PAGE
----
Theist arguments are usually presented in logical form. Initial statements are made that constitute the premises. Then, conclusions are deduced from these premises. We may question both the premises and the deductions made from those premises. The deductive process, in this case, is usually simple logic that anyone can follow and, by itself, is often not in error. However, even when the logic is impeccable, the conclusions rise or fall on the premises. Pure logic cannot say anything about the world outside our heads, and not much about what's inside either. Many of the tradition arguments for the existence of God, like the ontological argument, are ostensibly based on logic alone. But they still have premises that can be and have been challenged.
Even well-trained theistic philosophers will often declare their premises to be self-evidently true. However, if an argument is meant to support a statement about reality, then the premise must be based on some knowledge of that reality. Traditionally, revelation via scriptures or direct religious experience is asserted as the source of such knowledge. Science, on the other hand, while not denying revelation outright, uses only observations and measurements as its base of knowledge. While it may be argued whether the scientific theories that are developed from its empirical knowledge base have anything to do with ultimate reality, the great success of science makes a strong case that science does indeed deal with reality. Furthermore, since religion does make claims that have observational implications, such as the power of prayer, scientific method can be used to test these claims.
I will not present the arguments and responses in a formal way. Rather, I will envisage dialogues between a theist (T) and antitheist (A) which summarizes in a few words the essence of each's position. I will try not to use the theist as a strawperson, but present his arguments as they are fequently heard. During the seminar sessions we will analyze and expand upon these dialogues. If new arguments arise, or better responses to these arguments are generated, these will be incorporated on this Web page.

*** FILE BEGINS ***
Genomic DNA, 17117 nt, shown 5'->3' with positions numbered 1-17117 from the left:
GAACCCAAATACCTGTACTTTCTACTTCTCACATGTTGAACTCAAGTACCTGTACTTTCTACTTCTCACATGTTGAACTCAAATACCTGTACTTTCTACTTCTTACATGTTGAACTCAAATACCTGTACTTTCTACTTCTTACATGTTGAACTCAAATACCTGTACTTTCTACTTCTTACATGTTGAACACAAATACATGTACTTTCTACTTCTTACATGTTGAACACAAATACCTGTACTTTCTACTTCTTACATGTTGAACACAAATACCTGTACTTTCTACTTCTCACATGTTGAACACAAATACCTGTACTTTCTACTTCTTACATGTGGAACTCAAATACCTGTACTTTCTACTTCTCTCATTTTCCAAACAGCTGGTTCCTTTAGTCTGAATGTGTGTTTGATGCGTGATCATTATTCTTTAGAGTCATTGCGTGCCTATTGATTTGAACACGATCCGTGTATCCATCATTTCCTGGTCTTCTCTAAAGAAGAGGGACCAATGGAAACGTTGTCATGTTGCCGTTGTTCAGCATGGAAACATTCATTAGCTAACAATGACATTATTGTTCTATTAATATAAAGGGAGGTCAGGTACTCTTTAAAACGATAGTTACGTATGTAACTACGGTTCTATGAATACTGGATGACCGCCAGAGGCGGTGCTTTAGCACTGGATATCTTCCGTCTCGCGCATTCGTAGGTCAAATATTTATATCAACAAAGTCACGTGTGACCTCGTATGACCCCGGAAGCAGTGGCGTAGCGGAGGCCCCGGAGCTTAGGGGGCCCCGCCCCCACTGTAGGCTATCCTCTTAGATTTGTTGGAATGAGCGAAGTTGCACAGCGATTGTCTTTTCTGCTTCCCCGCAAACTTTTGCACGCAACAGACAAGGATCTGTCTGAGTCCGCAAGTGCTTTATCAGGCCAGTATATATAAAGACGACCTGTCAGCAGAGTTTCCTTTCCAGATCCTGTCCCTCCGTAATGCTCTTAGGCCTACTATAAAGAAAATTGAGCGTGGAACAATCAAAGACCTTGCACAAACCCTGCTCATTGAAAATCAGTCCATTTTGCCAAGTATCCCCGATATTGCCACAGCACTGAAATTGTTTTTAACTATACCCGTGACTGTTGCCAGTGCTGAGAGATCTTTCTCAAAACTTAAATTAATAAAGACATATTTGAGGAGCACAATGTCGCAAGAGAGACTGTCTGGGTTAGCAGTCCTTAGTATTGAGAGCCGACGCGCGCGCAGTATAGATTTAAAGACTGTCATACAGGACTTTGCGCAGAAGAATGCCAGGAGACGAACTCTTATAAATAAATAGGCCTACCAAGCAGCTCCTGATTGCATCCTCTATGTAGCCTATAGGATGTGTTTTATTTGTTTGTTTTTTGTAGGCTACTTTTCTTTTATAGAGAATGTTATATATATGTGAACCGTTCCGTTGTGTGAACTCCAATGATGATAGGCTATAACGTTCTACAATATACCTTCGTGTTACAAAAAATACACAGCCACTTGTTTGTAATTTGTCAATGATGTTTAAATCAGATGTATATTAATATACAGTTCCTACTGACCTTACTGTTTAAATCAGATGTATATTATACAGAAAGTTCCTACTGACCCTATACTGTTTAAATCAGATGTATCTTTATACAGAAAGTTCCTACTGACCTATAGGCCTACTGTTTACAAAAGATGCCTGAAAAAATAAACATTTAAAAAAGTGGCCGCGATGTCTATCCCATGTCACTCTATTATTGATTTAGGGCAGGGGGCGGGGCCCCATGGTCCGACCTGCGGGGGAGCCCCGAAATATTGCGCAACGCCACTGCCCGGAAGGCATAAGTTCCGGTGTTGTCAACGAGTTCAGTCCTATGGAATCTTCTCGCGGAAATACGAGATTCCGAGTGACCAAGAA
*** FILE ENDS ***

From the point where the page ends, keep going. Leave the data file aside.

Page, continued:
Note on the burden of proof: A common debating ploy used by theists to try to cast the burden of proof of the antitheist, asking her to "prove" that God does not exist or to "prove" that the universe is purely material. When that happens, be sure to cast the burden back on the theist. Remember that he is making the more extraordinary claim--that an unseen power exists that created the universe and responds to human needs.
Comments invited. firstname.lastname@example.org.
Design in the Cosmos
Theist (T): Where did the universe come from?
antitheist (A): Why did it have to come from anything?
T: Everything has to come from something.
A: Then, you tell me. Where did the universe came from?
T: The universe came from God.
A: Where did God come from?
T: God did not have to come from anything. He always was.
A: Then everything does not have to come from something after all. Perhaps the universe always was.
T: Philosopher William Lane Craig has argued that the universe had a beginning, therefore it must have had a cause. That cause is God.
A: Quantum events can happen without cause. Perhaps our universe was a quantum event in a larger universe that always was.
T: You have no evidence for this.
A: You have no evidence against it. Current physics and cosmology allow for such a scenario.
T: How could this happen? Where did the matter and energy of the universe come from?
A: Matter was created from energy in the early universe. Observations indicate that the positive energy of matter is exactly balanced by negative gravitational potential energy. Thus, the total energy of the universe is zero and no energy (or very little--just the amount allowed by quantum mechanics) was required to produce the universe.